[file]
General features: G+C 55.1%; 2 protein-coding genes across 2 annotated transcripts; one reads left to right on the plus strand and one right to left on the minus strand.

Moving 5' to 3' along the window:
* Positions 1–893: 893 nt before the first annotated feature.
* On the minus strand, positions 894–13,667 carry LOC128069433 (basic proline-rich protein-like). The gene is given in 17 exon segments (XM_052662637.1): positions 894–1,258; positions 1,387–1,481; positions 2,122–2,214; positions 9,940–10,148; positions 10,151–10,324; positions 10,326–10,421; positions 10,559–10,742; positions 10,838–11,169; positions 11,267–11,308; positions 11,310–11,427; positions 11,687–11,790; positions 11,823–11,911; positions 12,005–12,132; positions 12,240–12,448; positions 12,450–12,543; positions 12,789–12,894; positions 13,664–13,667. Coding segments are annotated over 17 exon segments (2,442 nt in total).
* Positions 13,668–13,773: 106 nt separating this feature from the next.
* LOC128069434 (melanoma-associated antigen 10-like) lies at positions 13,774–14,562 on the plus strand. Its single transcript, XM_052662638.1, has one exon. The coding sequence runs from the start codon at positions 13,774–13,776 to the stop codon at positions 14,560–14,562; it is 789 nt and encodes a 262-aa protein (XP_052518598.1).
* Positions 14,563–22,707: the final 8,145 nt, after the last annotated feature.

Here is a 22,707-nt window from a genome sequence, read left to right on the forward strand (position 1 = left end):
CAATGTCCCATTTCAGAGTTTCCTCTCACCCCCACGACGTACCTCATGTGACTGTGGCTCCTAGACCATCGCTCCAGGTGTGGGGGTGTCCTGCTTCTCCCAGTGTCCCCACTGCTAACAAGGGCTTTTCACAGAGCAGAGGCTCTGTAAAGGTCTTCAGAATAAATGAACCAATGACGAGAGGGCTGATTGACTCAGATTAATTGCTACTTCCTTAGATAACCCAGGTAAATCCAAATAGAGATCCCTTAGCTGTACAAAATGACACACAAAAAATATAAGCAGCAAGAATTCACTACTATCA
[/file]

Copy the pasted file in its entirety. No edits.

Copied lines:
General features: G+C 55.1%; 2 protein-coding genes across 2 annotated transcripts; one reads left to right on the plus strand and one right to left on the minus strand.

Moving 5' to 3' along the window:
* Positions 1–893: 893 nt before the first annotated feature.
* On the minus strand, positions 894–13,667 carry LOC128069433 (basic proline-rich protein-like). The gene is given in 17 exon segments (XM_052662637.1): positions 894–1,258; positions 1,387–1,481; positions 2,122–2,214; positions 9,940–10,148; positions 10,151–10,324; positions 10,326–10,421; positions 10,559–10,742; positions 10,838–11,169; positions 11,267–11,308; positions 11,310–11,427; positions 11,687–11,790; positions 11,823–11,911; positions 12,005–12,132; positions 12,240–12,448; positions 12,450–12,543; positions 12,789–12,894; positions 13,664–13,667. Coding segments are annotated over 17 exon segments (2,442 nt in total).
* Positions 13,668–13,773: 106 nt separating this feature from the next.
* LOC128069434 (melanoma-associated antigen 10-like) lies at positions 13,774–14,562 on the plus strand. Its single transcript, XM_052662638.1, has one exon. The coding sequence runs from the start codon at positions 13,774–13,776 to the stop codon at positions 14,560–14,562; it is 789 nt and encodes a 262-aa protein (XP_052518598.1).
* Positions 14,563–22,707: the final 8,145 nt, after the last annotated feature.

Here is a 22,707-nt window from a genome sequence, read left to right on the forward strand (position 1 = left end):
CAATGTCCCATTTCAGAGTTTCCTCTCACCCCCACGACGTACCTCATGTGACTGTGGCTCCTAGACCATCGCTCCAGGTGTGGGGGTGTCCTGCTTCTCCCAGTGTCCCCACTGCTAACAAGGGCTTTTCACAGAGCAGAGGCTCTGTAAAGGTCTTCAGAATAAATGAACCAATGACGAGAGGGCTGATTGACTCAGATTAATTGCTACTTCCTTAGATAACCCAGGTAAATCCAAATAGAGATCCCTTAGCTGTACAAAATGACACACAAAAAATATAAGCAGCAAGAATTCACTACTATCA